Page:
Summer spotlight: ArchiveGrid

If your summer travels will take you places, perhaps include an archive in your visit! And if you do, definitely take a look at the extremely useful research tool, ArchiveGrid.

On the site’s homepage, there’s an easily navigable map letting you know which local archives are nearby; enter any US zip code and the map will update for that location. This is a fun feature; anywhere you go, there might be an unusual collection, or something of local interest. It’s also freely accessible, so feel free to share this resource with any intrepid researchers among your friends and relatives.

ArchiveGrid supports even the most extensive scholarship, by making it possible to search across multiple archives and collections at once. For example, if you were researching Eleanor Roosevelt, you might suspect that the papers and letters of this famous figure would be found in multiple locations. A basic internet search could offer a few leads on where to look – but you would still be left combing through the finding aids of the different collections, all varying in descriptive specificity, and leading to physical locations across the country.

This is where ArchiveGrid steps in: by functioning like a search engine for archival research, it helps you find what is out there (searchable by topic, name, keyword, location) and where to find it. If we search for “Eleanor Roosevelt,” a whopping 2,802 results appear – but we can then easily narrow them down, using different categories. “Summary View” offers a lot of information at a glance: which institutions hold the most items, where they are located (by city and state), and even related individuals. By clicking on the name of an institution, you can scroll through its other available collections, or search by topic; there is much potential here for discovering materials that have previously been tucked away.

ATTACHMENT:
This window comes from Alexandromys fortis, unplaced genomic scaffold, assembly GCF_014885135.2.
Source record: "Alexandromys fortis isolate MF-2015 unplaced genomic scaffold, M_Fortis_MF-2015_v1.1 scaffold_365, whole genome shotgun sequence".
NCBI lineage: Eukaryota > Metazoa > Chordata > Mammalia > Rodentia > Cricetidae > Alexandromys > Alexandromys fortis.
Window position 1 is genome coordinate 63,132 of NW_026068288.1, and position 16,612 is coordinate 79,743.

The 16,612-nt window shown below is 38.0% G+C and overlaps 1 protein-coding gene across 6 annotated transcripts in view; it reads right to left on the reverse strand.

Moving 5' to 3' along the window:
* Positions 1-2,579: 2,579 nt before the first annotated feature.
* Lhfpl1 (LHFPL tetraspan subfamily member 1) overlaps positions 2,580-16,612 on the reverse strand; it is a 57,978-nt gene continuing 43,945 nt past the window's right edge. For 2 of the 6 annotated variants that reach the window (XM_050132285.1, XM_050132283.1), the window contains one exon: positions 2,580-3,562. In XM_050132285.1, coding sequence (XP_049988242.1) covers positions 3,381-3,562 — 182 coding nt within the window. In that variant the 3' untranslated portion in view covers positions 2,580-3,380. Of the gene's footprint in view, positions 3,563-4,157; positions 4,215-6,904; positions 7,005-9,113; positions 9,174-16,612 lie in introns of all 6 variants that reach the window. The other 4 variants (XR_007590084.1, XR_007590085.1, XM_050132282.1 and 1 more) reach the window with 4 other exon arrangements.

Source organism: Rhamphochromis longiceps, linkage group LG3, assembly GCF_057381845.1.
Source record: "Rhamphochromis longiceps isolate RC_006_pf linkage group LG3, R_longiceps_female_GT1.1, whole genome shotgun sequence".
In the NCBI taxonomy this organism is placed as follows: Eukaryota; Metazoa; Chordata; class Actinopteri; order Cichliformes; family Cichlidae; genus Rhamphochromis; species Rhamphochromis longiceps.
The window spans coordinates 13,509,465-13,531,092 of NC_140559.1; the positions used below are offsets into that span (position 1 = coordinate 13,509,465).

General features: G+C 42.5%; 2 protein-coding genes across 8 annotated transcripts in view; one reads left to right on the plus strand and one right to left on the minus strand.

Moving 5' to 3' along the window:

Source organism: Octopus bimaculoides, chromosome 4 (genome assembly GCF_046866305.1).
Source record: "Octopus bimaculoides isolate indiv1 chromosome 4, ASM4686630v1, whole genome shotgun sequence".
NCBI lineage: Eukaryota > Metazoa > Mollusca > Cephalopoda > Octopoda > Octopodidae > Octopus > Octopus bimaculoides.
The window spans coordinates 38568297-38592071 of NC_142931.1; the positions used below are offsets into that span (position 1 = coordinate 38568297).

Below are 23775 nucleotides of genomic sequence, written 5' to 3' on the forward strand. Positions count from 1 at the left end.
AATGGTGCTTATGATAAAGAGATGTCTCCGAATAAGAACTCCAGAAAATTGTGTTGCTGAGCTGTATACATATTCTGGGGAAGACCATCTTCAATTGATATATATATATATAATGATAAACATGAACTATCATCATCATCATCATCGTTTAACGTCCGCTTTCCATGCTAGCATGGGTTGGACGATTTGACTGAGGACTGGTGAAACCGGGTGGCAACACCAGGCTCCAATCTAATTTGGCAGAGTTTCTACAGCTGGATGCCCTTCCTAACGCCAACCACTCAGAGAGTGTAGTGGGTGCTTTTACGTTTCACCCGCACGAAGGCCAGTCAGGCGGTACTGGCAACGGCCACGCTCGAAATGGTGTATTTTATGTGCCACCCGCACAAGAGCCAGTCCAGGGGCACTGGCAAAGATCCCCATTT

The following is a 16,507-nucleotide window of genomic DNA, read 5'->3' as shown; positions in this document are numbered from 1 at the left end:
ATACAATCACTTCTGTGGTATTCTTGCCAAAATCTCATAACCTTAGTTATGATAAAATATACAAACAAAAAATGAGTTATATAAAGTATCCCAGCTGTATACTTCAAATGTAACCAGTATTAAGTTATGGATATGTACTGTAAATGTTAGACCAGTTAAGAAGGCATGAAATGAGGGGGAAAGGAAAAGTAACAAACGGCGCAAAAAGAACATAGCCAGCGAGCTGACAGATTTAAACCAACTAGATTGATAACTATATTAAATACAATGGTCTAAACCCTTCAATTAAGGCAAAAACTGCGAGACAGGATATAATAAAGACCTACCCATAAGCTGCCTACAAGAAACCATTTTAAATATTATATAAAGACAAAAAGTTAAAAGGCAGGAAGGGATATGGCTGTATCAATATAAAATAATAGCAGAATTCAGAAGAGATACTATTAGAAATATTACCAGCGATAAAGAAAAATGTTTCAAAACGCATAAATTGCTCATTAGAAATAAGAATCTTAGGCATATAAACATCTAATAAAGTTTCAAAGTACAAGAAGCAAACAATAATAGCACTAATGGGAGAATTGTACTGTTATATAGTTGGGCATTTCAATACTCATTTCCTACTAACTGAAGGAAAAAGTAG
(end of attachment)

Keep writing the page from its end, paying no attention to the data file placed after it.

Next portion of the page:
ArchiveGrid functions by pulling information from WorldCat, and is composed of “over four million archival material descriptions.” The site was released in 2013, and is still in its beta stages; keep in mind as you search that not every institution is synched with ArchiveGrid. This is the case for at least a few of the more grassroots, volunteer-run organizations, such as the Sexual Minorities Archive in Holyoke, MA, and the Lesbian Herstory Archives in Brooklyn, NY.

For additional guidance on how to plan and develop your archival research, check out our Research Guide on the topic (including tips about using collections, as well as citation and copyright).

About the Author

Elvis Bakaitis is an Adjunct Reference Librarian at the Graduate Center Library.